With mobile apps like Robinhood and Acorns making it easier for people to invest in stocks through their phones, cybercriminals are finding the low hanging fruit quite easily.
Cybersecurity experts say the boom in online stock trading has created a parallel opportunity for hackers. Even the most diligent traders can fall victim to the increasingly sophisticated tactics of today’s digital thieves.
“Cyber hacking has now become the biggest threat to investors’ financial well-being,” said Andrew Stoltmann, a Chicago-based lawyer and former president of the Public Investors Advocate Bar Association. “Unfortunately, brokerage firms haven’t invested the money needed in order to keep cyber hacking of brokerage accounts from happening.”
How are cybercriminals pulling it off?
Gone are the days when a prince from some foreign land emails you asking for short-term financial help in exchange for half of his wealth. Instead, cybercriminals are turning to more realistic “phishing” emails. These emails are designed with information tailored to you but are easily accessible through public records. They are made to look like they are coming from real, established companies or from friends or family members. They are often laced with links or have some kind of call-to-action, encouraging you to share personal financial information.
Other tactics include fake WiFi networks, set up in public places, and given names that sound credible like that of a nearby business. If logged in to one of these WiFi networks, the thieves can begin to ransack your connected system.
So what can you do?
“Any of us could have our brokerage account hacked if we do not take precautions to protect ourselves,” said Mark McCreary, chair of the privacy and data security practice group at Fox Rothschild, a law firm based in Philadelphia.
Digital traders are encouraged to change their passwords frequently and avoid unfamiliar WiFi networks. They should be sure to have two-factor authentication enabled. This process requires a secondary code to sign in. The secondary code is often sent to a mobile phone or email to alert the trader just in case the account is being hacked remotely.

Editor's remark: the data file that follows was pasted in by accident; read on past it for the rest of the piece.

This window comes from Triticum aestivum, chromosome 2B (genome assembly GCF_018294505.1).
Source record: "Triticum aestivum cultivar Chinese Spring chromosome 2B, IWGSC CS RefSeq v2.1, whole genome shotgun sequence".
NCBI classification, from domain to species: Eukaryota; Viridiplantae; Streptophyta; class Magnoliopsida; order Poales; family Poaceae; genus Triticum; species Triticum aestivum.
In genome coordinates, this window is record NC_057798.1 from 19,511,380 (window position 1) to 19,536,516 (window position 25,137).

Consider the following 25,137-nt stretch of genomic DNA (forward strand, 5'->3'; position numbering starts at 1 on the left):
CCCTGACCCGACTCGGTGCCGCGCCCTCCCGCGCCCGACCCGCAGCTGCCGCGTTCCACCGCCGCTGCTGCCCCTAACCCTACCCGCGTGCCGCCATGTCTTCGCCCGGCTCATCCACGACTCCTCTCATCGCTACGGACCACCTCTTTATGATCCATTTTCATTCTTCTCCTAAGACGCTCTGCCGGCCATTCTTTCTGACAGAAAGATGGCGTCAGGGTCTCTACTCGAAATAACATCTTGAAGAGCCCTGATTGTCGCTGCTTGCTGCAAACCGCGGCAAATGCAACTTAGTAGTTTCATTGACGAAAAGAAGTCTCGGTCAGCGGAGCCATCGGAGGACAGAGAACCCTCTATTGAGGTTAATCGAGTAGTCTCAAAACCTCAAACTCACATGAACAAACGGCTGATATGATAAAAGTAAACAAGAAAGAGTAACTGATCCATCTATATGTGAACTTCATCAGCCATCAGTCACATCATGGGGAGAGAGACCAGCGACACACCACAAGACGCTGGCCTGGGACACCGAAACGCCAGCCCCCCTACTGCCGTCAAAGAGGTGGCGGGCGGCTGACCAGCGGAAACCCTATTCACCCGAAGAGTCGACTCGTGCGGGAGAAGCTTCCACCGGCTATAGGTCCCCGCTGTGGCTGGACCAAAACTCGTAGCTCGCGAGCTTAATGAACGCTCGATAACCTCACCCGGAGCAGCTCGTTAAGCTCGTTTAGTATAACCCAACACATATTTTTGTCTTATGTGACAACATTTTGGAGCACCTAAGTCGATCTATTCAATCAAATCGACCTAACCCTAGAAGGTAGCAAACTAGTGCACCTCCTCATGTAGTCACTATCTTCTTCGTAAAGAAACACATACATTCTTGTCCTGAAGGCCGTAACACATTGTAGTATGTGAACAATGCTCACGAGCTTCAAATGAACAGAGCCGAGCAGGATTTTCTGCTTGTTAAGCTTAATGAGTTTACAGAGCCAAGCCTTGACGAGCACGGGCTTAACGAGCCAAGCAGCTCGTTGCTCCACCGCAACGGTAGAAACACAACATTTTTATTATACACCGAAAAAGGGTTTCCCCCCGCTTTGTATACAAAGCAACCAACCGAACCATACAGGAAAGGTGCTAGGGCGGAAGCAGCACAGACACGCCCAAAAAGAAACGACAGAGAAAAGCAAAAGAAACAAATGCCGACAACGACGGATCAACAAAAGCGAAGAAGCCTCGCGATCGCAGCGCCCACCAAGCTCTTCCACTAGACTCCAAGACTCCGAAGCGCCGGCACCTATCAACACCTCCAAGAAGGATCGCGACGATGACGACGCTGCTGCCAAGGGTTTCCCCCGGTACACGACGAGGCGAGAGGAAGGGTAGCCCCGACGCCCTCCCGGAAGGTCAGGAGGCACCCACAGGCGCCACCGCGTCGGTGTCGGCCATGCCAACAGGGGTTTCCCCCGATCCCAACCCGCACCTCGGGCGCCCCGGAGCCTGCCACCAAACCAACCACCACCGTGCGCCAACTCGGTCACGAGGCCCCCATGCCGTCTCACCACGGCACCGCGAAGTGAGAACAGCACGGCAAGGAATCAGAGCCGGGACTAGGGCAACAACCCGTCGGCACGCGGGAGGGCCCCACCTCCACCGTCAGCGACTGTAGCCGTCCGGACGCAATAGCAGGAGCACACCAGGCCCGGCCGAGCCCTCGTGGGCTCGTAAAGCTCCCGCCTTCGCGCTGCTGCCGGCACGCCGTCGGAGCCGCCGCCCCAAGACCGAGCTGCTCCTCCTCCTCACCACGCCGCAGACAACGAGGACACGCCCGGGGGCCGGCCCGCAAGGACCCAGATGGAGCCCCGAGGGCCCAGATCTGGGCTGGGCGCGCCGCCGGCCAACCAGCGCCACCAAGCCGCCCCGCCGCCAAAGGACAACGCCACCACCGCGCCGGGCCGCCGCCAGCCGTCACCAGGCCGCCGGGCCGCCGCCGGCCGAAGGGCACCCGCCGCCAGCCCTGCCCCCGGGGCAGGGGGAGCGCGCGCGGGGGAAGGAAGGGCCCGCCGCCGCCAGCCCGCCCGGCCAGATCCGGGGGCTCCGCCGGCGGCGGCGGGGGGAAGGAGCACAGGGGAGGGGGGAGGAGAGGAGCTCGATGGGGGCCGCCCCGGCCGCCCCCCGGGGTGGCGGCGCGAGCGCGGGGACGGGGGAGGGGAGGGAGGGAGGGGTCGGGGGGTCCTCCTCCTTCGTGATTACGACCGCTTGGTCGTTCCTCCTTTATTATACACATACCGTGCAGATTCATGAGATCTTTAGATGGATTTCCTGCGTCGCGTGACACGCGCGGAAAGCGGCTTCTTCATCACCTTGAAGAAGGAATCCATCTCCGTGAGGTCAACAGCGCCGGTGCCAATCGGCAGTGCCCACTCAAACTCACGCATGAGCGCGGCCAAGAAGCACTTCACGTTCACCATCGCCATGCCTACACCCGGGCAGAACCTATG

Most importantly, it helps to be paying more attention to the whirlwind of emails, texts, and other messages that flood our devices.
“Frankly, none of us are completely immune to an effective phishing email, simply because we may be distracted,” McCreary wrote in an email.
Can you get your money back?
McCreary advises investors who think their accounts are compromised to immediately notify their brokers. Brokers may be able to track down where funds were wired and reverse the transfer.
“The bottom line is that unlike a credit card with federal law protections, and unlike a bank account where lack of authorization will restore funds (e.g., a forged check), a brokerage account has no such legal protections,” McCreary said.
The Securities Investor Protection Corp., which functions for brokerage accounts in a way similar to the FDIC for U.S. bank accounts, does not cover situations in which money and securities are stolen due to a hack.
There is not much in the way of protection for international investors seeking compensation, either. Those in Europe may have the option to pursue in the General Data Protection Regulation, said Simon Shooter, a partner at law firm Bird & Bird in London who heads its cybersecurity group.
GDPR is a stringent regime governing how companies gather and use citizens’ information, giving consumers more control of their data. Investors could have a right to some compensation if a hacked firm did not comply with GDPR requirements when it comes to the security and safety of data.
While regulators may not be able to get you your money back, brokerage firms have a strong incentive to compensate consumers for losses.
“With most of these firms, the judgments are really reputational,” said Adam Fee, a former federal prosecutor in the Southern District of New York who is now a partner at Milbank, a law firm. “When something bad happens, they are asking, ‘Do we want a bunch of articles about how people are out money because we messed up and didn’t react?’”
After alerting their brokers, investors should also file a complaint with law enforcement. The most direct way to do that in the U.S. is with the FBI’s Internet Crime Complaint Center. This isn’t going to fix the problem right away though. And it might not ever get you your money back. According to Fee, this step simply helps formalize and document the complaint.
Have a story you want USA Herald to cover? Submit a tip here and if we think it’s newsworthy, we’ll follow up on it.
Want to contribute a story? We also accept article submissions — check out our writer’s guidelines here.